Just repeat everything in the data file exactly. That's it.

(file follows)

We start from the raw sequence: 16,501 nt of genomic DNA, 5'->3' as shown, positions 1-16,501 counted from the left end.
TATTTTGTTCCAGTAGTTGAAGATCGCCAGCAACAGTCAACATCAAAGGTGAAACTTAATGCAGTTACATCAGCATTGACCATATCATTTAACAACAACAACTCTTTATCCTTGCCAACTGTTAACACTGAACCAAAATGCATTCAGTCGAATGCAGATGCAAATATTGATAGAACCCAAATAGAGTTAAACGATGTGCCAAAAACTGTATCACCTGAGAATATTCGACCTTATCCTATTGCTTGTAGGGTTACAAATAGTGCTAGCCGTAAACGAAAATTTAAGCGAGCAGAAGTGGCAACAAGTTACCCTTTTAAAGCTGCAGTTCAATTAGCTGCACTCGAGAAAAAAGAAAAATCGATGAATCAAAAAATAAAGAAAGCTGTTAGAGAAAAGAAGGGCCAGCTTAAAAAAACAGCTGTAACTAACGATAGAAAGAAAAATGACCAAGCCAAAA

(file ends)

We start from the raw sequence: 16,501 nt of genomic DNA, 5'->3' as shown, positions 1-16,501 counted from the left end.
TATTTTGTTCCAGTAGTTGAAGATCGCCAGCAACAGTCAACATCAAAGGTGAAACTTAATGCAGTTACATCAGCATTGACCATATCATTTAACAACAACAACTCTTTATCCTTGCCAACTGTTAACACTGAACCAAAATGCATTCAGTCGAATGCAGATGCAAATATTGATAGAACCCAAATAGAGTTAAACGATGTGCCAAAAACTGTATCACCTGAGAATATTCGACCTTATCCTATTGCTTGTAGGGTTACAAATAGTGCTAGCCGTAAACGAAAATTTAAGCGAGCAGAAGTGGCAACAAGTTACCCTTTTAAAGCTGCAGTTCAATTAGCTGCACTCGAGAAAAAAGAAAAATCGATGAATCAAAAAATAAAGAAAGCTGTTAGAGAAAAGAAGGGCCAGCTTAAAAAAACAGCTGTAACTAACGATAGAAAGAAAAATGACCAAGCCAAAA